Supermarkets and c-stores selling meat, fish, dairy products and eggs have been warned they face immediate closure if an environmental health officer so much as suspects they have breached hygiene rules.
Meat industry bosses say new powers, set to come into force from next year under new food hygiene regulations, could see parts of stores or even whole outlets shut down instantly for what they claim are often “trivial” reasons.
Under current rules, a similar regulation, Regulation 10, covers abattoirs and meat cutting facilities. It gives vets the right to issue a Remedial Action Notice and shut down parts of factories or whole plants at a moment’s notice, without applying to a court or providing firm evidence of a rule breach.
But if an authorised official, such as an environmental health officer, currently wants to shut down a retail outlet, an application first needs to be made to a magistrate. However, in a current consultation, the FSA is proposing that Regulation 10 is extended to cover any premises selling food of animal origin, once the new Food Hygiene Regulations come into force on January 1.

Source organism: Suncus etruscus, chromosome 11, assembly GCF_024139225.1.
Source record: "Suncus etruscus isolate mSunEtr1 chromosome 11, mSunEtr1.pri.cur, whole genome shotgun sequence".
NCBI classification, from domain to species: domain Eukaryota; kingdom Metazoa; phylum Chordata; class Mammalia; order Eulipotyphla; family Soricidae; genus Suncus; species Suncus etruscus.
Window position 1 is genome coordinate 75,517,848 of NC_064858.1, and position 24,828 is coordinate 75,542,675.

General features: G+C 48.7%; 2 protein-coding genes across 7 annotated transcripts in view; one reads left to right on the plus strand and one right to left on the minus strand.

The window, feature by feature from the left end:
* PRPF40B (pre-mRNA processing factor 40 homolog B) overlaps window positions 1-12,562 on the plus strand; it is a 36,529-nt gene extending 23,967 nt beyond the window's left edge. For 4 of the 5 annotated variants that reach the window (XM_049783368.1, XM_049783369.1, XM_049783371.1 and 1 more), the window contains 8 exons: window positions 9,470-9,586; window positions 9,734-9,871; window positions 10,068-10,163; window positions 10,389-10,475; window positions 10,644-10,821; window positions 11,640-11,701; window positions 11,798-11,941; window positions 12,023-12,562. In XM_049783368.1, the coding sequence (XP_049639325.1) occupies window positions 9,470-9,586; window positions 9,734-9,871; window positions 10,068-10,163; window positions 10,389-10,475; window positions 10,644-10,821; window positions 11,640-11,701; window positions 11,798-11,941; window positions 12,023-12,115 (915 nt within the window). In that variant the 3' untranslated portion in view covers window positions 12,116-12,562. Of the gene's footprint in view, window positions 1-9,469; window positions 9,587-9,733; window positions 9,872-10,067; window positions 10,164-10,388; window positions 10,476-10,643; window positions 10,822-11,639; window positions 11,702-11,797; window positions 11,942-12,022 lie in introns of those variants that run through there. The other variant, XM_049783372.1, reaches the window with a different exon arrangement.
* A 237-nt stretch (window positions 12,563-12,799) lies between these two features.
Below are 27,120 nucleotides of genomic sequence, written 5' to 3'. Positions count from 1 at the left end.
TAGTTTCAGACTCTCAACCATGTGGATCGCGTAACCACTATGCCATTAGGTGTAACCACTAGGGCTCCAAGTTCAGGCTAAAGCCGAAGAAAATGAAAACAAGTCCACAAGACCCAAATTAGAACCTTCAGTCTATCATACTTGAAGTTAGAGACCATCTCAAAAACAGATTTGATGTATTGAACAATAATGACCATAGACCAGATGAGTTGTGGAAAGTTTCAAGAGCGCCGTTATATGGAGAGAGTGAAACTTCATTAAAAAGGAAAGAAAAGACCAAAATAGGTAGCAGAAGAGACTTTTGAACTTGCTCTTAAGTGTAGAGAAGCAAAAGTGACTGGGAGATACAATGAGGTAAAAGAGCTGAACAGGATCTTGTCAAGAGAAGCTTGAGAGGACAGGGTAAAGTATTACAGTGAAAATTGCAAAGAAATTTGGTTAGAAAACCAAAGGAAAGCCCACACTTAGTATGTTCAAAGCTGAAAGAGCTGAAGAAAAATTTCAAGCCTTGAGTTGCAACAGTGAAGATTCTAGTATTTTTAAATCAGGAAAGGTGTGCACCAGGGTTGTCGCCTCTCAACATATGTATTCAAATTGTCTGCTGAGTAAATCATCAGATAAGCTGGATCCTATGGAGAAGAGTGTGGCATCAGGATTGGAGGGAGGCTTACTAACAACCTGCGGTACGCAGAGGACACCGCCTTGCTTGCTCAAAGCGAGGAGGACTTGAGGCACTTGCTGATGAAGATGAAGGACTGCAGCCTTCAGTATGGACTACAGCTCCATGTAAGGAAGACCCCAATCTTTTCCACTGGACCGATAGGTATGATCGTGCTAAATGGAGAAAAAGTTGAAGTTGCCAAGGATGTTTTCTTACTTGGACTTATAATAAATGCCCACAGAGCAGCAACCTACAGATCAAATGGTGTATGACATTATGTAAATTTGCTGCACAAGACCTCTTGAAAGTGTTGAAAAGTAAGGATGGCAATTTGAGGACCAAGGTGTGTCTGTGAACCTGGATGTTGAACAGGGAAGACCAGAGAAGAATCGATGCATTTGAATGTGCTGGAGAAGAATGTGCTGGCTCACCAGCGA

The Association for Independent Meat Suppliers, which represents abattoirs, said Regulation 10 had been “abused on a massive scale” since it was introduced in 1995.
Technical and legal advisor Stephen Lomax claimed: “It has been used hundreds of times - 600 times last year alone.
“It has been used in cases of unbelievable triviality, in one instance because of an untidy changing room. Regulators need powers, but there also need to be checks and balances.”
The BRC said it would consult members before it took a position on the regulation.
The FSA’s consultation closes on December 13.